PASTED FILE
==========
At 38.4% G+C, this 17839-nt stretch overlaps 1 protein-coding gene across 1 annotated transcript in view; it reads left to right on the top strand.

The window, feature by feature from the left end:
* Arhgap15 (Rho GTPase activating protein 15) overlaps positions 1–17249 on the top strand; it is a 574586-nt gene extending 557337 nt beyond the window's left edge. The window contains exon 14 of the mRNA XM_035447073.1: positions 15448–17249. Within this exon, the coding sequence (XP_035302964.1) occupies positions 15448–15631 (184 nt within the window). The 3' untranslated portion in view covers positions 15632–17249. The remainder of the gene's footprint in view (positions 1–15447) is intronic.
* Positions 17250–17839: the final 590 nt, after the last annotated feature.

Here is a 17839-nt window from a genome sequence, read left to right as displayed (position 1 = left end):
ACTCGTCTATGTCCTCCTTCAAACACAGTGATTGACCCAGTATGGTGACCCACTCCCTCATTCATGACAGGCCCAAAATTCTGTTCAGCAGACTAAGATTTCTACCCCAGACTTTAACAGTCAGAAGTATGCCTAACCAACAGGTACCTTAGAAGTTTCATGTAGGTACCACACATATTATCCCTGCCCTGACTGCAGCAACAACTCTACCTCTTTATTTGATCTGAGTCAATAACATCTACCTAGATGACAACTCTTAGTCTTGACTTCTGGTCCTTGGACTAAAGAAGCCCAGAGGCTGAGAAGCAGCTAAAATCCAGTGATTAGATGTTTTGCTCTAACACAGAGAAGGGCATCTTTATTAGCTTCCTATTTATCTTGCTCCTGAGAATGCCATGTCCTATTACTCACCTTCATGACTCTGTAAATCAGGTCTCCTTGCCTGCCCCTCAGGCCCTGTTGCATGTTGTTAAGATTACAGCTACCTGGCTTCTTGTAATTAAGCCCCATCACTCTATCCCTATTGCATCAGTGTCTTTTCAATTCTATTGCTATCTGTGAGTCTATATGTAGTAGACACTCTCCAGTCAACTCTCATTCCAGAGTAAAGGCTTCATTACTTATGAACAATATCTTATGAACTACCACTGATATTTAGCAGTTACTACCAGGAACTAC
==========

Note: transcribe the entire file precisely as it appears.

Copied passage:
At 38.4% G+C, this 17839-nt stretch overlaps 1 protein-coding gene across 1 annotated transcript in view; it reads left to right on the top strand.

The window, feature by feature from the left end:
* Arhgap15 (Rho GTPase activating protein 15) overlaps positions 1–17249 on the top strand; it is a 574586-nt gene extending 557337 nt beyond the window's left edge. The window contains exon 14 of the mRNA XM_035447073.1: positions 15448–17249. Within this exon, the coding sequence (XP_035302964.1) occupies positions 15448–15631 (184 nt within the window). The 3' untranslated portion in view covers positions 15632–17249. The remainder of the gene's footprint in view (positions 1–15447) is intronic.
* Positions 17250–17839: the final 590 nt, after the last annotated feature.

Here is a 17839-nt window from a genome sequence, read left to right as displayed (position 1 = left end):
ACTCGTCTATGTCCTCCTTCAAACACAGTGATTGACCCAGTATGGTGACCCACTCCCTCATTCATGACAGGCCCAAAATTCTGTTCAGCAGACTAAGATTTCTACCCCAGACTTTAACAGTCAGAAGTATGCCTAACCAACAGGTACCTTAGAAGTTTCATGTAGGTACCACACATATTATCCCTGCCCTGACTGCAGCAACAACTCTACCTCTTTATTTGATCTGAGTCAATAACATCTACCTAGATGACAACTCTTAGTCTTGACTTCTGGTCCTTGGACTAAAGAAGCCCAGAGGCTGAGAAGCAGCTAAAATCCAGTGATTAGATGTTTTGCTCTAACACAGAGAAGGGCATCTTTATTAGCTTCCTATTTATCTTGCTCCTGAGAATGCCATGTCCTATTACTCACCTTCATGACTCTGTAAATCAGGTCTCCTTGCCTGCCCCTCAGGCCCTGTTGCATGTTGTTAAGATTACAGCTACCTGGCTTCTTGTAATTAAGCCCCATCACTCTATCCCTATTGCATCAGTGTCTTTTCAATTCTATTGCTATCTGTGAGTCTATATGTAGTAGACACTCTCCAGTCAACTCTCATTCCAGAGTAAAGGCTTCATTACTTATGAACAATATCTTATGAACTACCACTGATATTTAGCAGTTACTACCAGGAACTAC